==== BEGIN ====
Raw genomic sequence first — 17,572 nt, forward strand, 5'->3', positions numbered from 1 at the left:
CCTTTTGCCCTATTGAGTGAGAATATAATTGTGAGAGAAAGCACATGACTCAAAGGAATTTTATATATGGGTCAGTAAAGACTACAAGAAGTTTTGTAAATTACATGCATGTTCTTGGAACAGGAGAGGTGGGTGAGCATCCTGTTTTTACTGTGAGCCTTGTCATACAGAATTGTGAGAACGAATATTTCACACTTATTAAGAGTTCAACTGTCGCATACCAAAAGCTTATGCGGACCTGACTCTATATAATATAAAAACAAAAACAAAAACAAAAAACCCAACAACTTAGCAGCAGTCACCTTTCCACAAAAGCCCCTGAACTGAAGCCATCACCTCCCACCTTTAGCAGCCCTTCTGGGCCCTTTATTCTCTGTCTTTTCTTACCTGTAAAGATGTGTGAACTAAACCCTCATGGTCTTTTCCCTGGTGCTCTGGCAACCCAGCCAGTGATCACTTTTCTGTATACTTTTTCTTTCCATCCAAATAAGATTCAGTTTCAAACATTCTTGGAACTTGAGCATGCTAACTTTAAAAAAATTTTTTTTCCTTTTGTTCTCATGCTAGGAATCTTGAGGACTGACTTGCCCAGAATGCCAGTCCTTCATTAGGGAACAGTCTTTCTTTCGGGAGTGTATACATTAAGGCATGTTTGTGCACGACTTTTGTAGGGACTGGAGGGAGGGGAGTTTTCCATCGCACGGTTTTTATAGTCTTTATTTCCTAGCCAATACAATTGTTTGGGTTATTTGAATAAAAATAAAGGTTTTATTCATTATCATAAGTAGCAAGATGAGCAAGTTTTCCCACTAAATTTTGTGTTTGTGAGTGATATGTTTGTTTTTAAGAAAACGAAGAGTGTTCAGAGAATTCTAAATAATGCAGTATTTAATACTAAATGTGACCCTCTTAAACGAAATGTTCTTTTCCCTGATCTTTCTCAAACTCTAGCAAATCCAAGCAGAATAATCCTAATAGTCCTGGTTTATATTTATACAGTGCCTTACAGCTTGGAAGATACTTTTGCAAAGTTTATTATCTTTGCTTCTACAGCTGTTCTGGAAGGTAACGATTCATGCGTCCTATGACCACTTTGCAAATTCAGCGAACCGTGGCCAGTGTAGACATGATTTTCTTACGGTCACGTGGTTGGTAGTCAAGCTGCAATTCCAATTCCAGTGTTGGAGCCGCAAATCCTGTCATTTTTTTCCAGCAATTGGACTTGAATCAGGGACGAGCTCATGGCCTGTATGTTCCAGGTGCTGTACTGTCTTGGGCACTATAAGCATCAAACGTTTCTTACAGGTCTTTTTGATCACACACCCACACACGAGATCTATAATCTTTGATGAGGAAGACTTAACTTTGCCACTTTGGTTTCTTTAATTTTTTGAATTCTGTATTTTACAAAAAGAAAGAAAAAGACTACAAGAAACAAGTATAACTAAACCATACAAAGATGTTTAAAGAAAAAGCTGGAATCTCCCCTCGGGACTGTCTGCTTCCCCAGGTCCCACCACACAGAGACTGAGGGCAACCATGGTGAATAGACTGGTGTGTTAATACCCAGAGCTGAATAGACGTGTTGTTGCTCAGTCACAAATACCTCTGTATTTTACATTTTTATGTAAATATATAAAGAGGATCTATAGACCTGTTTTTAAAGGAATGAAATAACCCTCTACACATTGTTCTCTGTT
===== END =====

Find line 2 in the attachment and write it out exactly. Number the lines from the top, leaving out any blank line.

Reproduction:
CCTTTTGCCCTATTGAGTGAGAATATAATTGTGAGAGAAAGCACATGACTCAAAGGAATTTTATATATGGGTCAGTAAAGACTACAAGAAGTTTTGTAAATTACATGCATGTTCTTGGAACAGGAGAGGTGGGTGAGCATCCTGTTTTTACTGTGAGCCTTGTCATACAGAATTGTGAGAACGAATATTTCACACTTATTAAGAGTTCAACTGTCGCATACCAAAAGCTTATGCGGACCTGACTCTATATAATATAAAAACAAAAACAAAAACAAAAAACCCAACAACTTAGCAGCAGTCACCTTTCCACAAAAGCCCCTGAACTGAAGCCATCACCTCCCACCTTTAGCAGCCCTTCTGGGCCCTTTATTCTCTGTCTTTTCTTACCTGTAAAGATGTGTGAACTAAACCCTCATGGTCTTTTCCCTGGTGCTCTGGCAACCCAGCCAGTGATCACTTTTCTGTATACTTTTTCTTTCCATCCAAATAAGATTCAGTTTCAAACATTCTTGGAACTTGAGCATGCTAACTTTAAAAAAATTTTTTTTCCTTTTGTTCTCATGCTAGGAATCTTGAGGACTGACTTGCCCAGAATGCCAGTCCTTCATTAGGGAACAGTCTTTCTTTCGGGAGTGTATACATTAAGGCATGTTTGTGCACGACTTTTGTAGGGACTGGAGGGAGGGGAGTTTTCCATCGCACGGTTTTTATAGTCTTTATTTCCTAGCCAATACAATTGTTTGGGTTATTTGAATAAAAATAAAGGTTTTATTCATTATCATAAGTAGCAAGATGAGCAAGTTTTCCCACTAAATTTTGTGTTTGTGAGTGATATGTTTGTTTTTAAGAAAACGAAGAGTGTTCAGAGAATTCTAAATAATGCAGTATTTAATACTAAATGTGACCCTCTTAAACGAAATGTTCTTTTCCCTGATCTTTCTCAAACTCTAGCAAATCCAAGCAGAATAATCCTAATAGTCCTGGTTTATATTTATACAGTGCCTTACAGCTTGGAAGATACTTTTGCAAAGTTTATTATCTTTGCTTCTACAGCTGTTCTGGAAGGTAACGATTCATGCGTCCTATGACCACTTTGCAAATTCAGCGAACCGTGGCCAGTGTAGACATGATTTTCTTACGGTCACGTGGTTGGTAGTCAAGCTGCAATTCCAATTCCAGTGTTGGAGCCGCAAATCCTGTCATTTTTTTCCAGCAATTGGACTTGAATCAGGGACGAGCTCATGGCCTGTATGTTCCAGGTGCTGTACTGTCTTGGGCACTATAAGCATCAAACGTTTCTTACAGGTCTTTTTGATCACACACCCACACACGAGATCTATAATCTTTGATGAGGAAGACTTAACTTTGCCACTTTGGTTTCTTTAATTTTTTGAATTCTGTATTTTACAAAAAGAAAGAAAAAGACTACAAGAAACAAGTATAACTAAACCATACAAAGATGTTTAAAGAAAAAGCTGGAATCTCCCCTCGGGACTGTCTGCTTCCCCAGGTCCCACCACACAGAGACTGAGGGCAACCATGGTGAATAGACTGGTGTGTTAATACCCAGAGCTGAATAGACGTGTTGTTGCTCAGTCACAAATACCTCTGTATTTTACATTTTTATGTAAATATATAAAGAGGATCTATAGACCTGTTTTTAAAGGAATGAAATAACCCTCTACACATTGTTCTCTGTT